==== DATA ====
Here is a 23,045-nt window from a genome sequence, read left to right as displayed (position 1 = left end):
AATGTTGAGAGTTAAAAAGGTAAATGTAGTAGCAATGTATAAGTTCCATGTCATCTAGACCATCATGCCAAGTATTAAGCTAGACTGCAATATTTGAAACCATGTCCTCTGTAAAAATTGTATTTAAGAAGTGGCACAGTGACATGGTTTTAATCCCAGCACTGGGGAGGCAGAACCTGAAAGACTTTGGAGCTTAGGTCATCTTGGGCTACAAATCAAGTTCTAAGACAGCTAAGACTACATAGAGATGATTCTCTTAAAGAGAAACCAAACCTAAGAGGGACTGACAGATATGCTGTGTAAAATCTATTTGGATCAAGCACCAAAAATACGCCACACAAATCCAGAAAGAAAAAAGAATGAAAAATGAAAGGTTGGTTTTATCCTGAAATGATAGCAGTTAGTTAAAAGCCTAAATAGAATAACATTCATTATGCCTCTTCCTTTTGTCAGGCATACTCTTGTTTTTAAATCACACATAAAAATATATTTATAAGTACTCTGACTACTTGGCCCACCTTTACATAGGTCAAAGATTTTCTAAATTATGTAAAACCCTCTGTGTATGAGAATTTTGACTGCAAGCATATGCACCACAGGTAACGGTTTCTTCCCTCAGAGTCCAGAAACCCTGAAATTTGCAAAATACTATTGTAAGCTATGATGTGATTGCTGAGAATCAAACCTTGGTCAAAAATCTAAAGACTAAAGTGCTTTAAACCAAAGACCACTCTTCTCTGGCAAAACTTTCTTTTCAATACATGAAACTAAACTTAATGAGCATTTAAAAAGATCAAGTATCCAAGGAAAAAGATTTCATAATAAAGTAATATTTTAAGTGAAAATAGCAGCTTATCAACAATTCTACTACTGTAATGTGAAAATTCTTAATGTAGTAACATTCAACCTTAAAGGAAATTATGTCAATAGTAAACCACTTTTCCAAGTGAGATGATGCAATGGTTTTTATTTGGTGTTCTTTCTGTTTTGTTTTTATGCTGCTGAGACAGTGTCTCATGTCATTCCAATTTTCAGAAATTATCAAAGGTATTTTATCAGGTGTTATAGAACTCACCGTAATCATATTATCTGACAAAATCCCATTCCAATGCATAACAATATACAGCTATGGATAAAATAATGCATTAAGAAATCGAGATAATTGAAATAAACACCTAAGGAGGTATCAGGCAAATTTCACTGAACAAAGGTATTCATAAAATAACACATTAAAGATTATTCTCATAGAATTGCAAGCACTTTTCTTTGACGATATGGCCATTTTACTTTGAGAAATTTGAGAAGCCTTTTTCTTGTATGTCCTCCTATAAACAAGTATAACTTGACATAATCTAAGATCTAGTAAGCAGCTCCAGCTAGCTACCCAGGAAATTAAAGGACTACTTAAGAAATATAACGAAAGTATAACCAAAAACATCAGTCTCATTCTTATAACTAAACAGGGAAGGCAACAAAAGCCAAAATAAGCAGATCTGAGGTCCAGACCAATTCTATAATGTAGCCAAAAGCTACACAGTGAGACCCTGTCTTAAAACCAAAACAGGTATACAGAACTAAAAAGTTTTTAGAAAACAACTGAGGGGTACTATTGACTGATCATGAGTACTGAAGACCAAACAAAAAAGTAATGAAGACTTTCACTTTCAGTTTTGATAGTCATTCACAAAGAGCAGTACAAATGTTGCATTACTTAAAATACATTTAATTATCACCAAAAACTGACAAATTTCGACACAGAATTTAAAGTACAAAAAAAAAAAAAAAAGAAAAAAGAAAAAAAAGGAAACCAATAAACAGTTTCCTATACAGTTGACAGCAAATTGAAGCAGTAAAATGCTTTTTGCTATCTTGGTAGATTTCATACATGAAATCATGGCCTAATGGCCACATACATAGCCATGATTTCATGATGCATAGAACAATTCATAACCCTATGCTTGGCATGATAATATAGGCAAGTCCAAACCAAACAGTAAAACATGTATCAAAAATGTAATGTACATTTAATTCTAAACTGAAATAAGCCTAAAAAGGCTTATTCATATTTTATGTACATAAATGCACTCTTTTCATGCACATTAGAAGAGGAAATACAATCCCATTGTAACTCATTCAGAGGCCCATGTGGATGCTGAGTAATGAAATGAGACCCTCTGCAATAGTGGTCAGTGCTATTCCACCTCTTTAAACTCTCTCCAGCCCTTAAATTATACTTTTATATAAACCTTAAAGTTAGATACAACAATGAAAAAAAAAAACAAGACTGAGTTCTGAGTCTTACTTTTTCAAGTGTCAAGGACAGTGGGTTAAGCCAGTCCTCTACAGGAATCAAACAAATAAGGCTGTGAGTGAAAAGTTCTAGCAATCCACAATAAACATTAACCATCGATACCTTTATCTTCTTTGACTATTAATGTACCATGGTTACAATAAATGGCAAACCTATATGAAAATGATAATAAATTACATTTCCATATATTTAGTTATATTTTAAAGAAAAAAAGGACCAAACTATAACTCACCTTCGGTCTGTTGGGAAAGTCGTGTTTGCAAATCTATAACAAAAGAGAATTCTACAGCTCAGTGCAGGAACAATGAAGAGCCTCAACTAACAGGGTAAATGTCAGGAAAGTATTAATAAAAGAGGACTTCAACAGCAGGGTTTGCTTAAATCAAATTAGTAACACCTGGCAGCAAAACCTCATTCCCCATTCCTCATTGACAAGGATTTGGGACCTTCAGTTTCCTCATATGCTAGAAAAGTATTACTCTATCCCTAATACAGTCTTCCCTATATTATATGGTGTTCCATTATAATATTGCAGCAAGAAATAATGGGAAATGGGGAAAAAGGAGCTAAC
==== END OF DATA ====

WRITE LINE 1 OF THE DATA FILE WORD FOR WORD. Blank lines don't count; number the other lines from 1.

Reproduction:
Here is a 23,045-nt window from a genome sequence, read left to right as displayed (position 1 = left end):